Likewise, the ABC/Washington Post national tracking poll shows Obama capturing only 39 percent of white women without a college degree (compared to 58 percent for Romney). But the state surveys show him drawing 40 percent of those women in Michigan, 50 percent in Ohio, 55 percent in Wisconsin and 56 percent in Iowa.
In all four of those states Obama is also benefiting from strong showings among the most consistently Democratic portion of the white electorate: college-educated white women. The latest surveys show him winning 50 percent of them in Iowa, Ohio and Michigan, and 49 percent in Wisconsin. That virtually mirrors the national results from the ABC/WP survey, which also place him at 49 percent with those women (which would represent only a slight decline from his national 52 percent showing with them in 2008). And he enjoys big margins among minority voters, who are principally African-Americans, in these states.
But Obama's stronger performance among blue-collar whites is the critical dynamic in these Rustbelt states because they constitute such a large share of the electorate there, and minorities represent a smaller portion than they do nationally. (Minorities, primarily African-Americans, last time represented just under one-in-five voters in Ohio and Michigan, and only about one-in-ten in both Iowa and Wisconsin; and Obama's campaign does not expect that to increase much next week.) In all, these patterns of support were enough to provide Obama leads of three percentage points in the Wisconsin survey, five in Ohio, and six in Iowa and Michigan. Some other surveys show narrower gaps — and the Romney camp argues that its private polling put it in a much stronger position in Ohio, Wisconsin and Iowa — but public polls almost all show a consistent Obama lead in these metal-bending states.
Across several of these dimensions, the story looks quite different in the Sunbelt, according to surveys released since Wednesday in Virginia and Florida (by Quinnipiac) and Colorado (by CNN/ORC). In each of these states, Obama faces an even deeper deficit than nationally among blue-collar white men; the new polls show him winning just 27 percent of them in Florida, and 29 percent in both Virginia and Colorado. (The most recent Marist Poll in North Carolina last month showed Obama winning only about one-fifth of non-college white men there.) Among blue-collar white women, the so-called waitress moms, Obama draws only 32 percent in Virginia, 40 percent in Florida and a more competitive 48 percent in Colorado, the polls found. (The most recent Marist North Carolina survey placed Obama at just 36 percent with those women there.) Still, Obama's performance with non-college whites across each of the Sunbelt states lags well behind his showing in the key Rustbelt battlegrounds.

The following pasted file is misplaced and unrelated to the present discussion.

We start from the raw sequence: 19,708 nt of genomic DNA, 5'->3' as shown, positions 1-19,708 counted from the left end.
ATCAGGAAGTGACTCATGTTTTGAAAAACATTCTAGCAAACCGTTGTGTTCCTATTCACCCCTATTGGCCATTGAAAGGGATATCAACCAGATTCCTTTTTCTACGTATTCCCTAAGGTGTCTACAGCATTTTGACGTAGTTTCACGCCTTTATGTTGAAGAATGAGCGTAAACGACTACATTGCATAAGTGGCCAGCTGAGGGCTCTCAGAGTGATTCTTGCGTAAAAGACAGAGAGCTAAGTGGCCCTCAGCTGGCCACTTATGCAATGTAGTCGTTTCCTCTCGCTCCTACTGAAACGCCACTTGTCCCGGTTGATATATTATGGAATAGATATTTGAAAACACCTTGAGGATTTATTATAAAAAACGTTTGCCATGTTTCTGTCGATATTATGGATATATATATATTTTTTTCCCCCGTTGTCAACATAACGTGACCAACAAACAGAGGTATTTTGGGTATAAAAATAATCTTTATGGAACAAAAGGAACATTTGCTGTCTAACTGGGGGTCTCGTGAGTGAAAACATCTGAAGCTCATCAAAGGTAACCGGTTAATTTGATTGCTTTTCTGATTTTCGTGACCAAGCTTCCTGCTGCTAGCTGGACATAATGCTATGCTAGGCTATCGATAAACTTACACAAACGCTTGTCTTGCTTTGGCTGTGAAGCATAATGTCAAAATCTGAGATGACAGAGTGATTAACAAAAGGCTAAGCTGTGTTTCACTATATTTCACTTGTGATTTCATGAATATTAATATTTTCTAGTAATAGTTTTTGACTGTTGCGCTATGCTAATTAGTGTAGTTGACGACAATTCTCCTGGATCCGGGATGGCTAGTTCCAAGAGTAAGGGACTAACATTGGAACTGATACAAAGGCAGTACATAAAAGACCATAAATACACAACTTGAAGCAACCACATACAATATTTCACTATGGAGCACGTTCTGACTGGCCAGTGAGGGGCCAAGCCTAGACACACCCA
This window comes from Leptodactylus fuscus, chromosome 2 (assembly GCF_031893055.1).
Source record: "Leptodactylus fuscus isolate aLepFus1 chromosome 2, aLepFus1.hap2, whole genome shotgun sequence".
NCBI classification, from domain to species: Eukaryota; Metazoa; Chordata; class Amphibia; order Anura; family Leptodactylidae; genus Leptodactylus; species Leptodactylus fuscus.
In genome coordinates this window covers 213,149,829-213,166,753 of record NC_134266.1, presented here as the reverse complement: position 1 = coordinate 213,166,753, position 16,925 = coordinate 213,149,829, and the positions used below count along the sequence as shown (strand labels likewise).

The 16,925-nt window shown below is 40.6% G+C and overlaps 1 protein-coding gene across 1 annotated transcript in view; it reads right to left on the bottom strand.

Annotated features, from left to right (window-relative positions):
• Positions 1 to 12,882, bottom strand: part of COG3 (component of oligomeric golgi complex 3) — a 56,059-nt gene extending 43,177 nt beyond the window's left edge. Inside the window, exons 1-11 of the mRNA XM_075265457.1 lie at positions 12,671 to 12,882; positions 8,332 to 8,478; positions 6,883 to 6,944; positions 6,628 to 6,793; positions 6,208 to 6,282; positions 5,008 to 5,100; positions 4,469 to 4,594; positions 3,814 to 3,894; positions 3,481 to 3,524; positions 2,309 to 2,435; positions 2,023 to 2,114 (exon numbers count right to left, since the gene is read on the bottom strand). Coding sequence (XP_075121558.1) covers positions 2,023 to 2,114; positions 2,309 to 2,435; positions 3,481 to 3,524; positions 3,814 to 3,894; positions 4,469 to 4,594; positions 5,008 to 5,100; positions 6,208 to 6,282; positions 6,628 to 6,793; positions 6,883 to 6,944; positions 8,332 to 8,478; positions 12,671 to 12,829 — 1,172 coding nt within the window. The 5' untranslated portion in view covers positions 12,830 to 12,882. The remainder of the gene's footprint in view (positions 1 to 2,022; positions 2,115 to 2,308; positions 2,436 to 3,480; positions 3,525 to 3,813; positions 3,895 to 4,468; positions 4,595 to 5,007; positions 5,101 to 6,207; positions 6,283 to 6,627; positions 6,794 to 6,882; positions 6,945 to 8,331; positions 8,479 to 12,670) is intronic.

And just as in the Rustbelt, Obama is struggling across the Sunbelt among college-educated white men, who tend to respond well to Republican small government arguments. The new Quinnipiac and Marist polls found Obama winning just 37 percent of those men in Ohio, 39 percent in Virginia, 40 percent in Florida and Wisconsin, and 43 percent in Iowa-all close to his 39 percent showing with them in the first two weeks of the national ABC/Washington Post tracking poll. (Last month's Marist survey in North Carolina gave him a comparable 38 percent of them.) Only Colorado breaks the pattern: Obama draws 51 percent of those white-collar white men in the CNN poll.
In the Sunbelt, Obama's hopes of overcoming his combined deficit among blue-collar whites of both genders, and (in most places) the college-educated men, rest on strong showings among the college-educated white women and the growing minority population. Quinnipiac found Obama winning 58 percent of those well-educated white women in Virginia and 46 percent in Florida, in each case his best showing among whites. The CNN survey likewise found Obama winning a crushing 59 percent of college-white women in Colorado, virtually identical to the margin that allowed Democratic Sen. Michael Bennet in 2010 to overcome a deficit comparable to Obama's among blue-collar men.
The President is also running well among minorities, winning about three-fourths of them in the Florida survey and over four-fifths in Virginia; he's likely to exceed four-fifths as well in Nevada, the Sunbelt battleground leaning most clearly in his direction. With these voters, turnout will be key. In 2008, minorities, many of them Hispanics, represented about 30 percent of the vote in Florida, Virginia, and Nevada and about 20 percent in Colorado; the Obama team expects all of those numbers to grow in 2012, most quickly in Nevada and Florida. Together, these patterns of support showed Obama leading by one percentage point in the new Florida poll and two in both Virginia and Colorado. But Romney has shown better in other surveys in these states, and except for Nevada, more public polls show Romney leading in the Sunbelt-especially in North Carolina and Florida-than in the Rustbelt.
In the Sunbelt, the key question is whether Obama's margins among minorities and suburban, socially-liberal women-can overcome what could be crushing deficits among working-class whites and generally weak numbers among upscale white men. In the Rustbelt, the pivotal question is whether Obama can continue to run far better among working-class whites than anywhere else. On his narrow path to reelection, the president is navigating not one tightrope, but two.